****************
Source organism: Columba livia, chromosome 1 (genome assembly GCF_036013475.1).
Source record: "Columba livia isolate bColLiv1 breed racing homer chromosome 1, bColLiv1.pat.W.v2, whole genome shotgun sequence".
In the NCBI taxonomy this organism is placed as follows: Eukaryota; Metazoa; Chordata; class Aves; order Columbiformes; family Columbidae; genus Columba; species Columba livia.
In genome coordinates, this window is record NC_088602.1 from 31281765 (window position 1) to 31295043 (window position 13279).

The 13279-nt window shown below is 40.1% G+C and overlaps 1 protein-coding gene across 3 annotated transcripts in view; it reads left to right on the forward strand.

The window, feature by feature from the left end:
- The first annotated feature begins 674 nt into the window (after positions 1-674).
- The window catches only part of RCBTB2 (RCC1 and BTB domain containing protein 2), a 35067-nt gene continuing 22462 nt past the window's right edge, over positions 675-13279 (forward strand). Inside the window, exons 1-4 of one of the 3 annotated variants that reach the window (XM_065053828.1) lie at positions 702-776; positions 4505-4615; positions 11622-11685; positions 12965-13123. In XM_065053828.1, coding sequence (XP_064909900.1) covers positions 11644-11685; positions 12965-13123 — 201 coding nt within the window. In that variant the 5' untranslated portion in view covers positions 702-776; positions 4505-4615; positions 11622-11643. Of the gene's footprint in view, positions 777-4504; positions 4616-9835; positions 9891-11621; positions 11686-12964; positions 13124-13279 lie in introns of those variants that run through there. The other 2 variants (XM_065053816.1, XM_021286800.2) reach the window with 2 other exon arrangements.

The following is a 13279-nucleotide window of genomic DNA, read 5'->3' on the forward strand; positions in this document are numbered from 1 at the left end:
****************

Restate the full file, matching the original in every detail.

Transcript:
Source organism: Columba livia, chromosome 1 (genome assembly GCF_036013475.1).
Source record: "Columba livia isolate bColLiv1 breed racing homer chromosome 1, bColLiv1.pat.W.v2, whole genome shotgun sequence".
In the NCBI taxonomy this organism is placed as follows: Eukaryota; Metazoa; Chordata; class Aves; order Columbiformes; family Columbidae; genus Columba; species Columba livia.
In genome coordinates, this window is record NC_088602.1 from 31281765 (window position 1) to 31295043 (window position 13279).

The 13279-nt window shown below is 40.1% G+C and overlaps 1 protein-coding gene across 3 annotated transcripts in view; it reads left to right on the forward strand.

The window, feature by feature from the left end:
- The first annotated feature begins 674 nt into the window (after positions 1-674).
- The window catches only part of RCBTB2 (RCC1 and BTB domain containing protein 2), a 35067-nt gene continuing 22462 nt past the window's right edge, over positions 675-13279 (forward strand). Inside the window, exons 1-4 of one of the 3 annotated variants that reach the window (XM_065053828.1) lie at positions 702-776; positions 4505-4615; positions 11622-11685; positions 12965-13123. In XM_065053828.1, coding sequence (XP_064909900.1) covers positions 11644-11685; positions 12965-13123 — 201 coding nt within the window. In that variant the 5' untranslated portion in view covers positions 702-776; positions 4505-4615; positions 11622-11643. Of the gene's footprint in view, positions 777-4504; positions 4616-9835; positions 9891-11621; positions 11686-12964; positions 13124-13279 lie in introns of those variants that run through there. The other 2 variants (XM_065053816.1, XM_021286800.2) reach the window with 2 other exon arrangements.

The following is a 13279-nucleotide window of genomic DNA, read 5'->3' on the forward strand; positions in this document are numbered from 1 at the left end: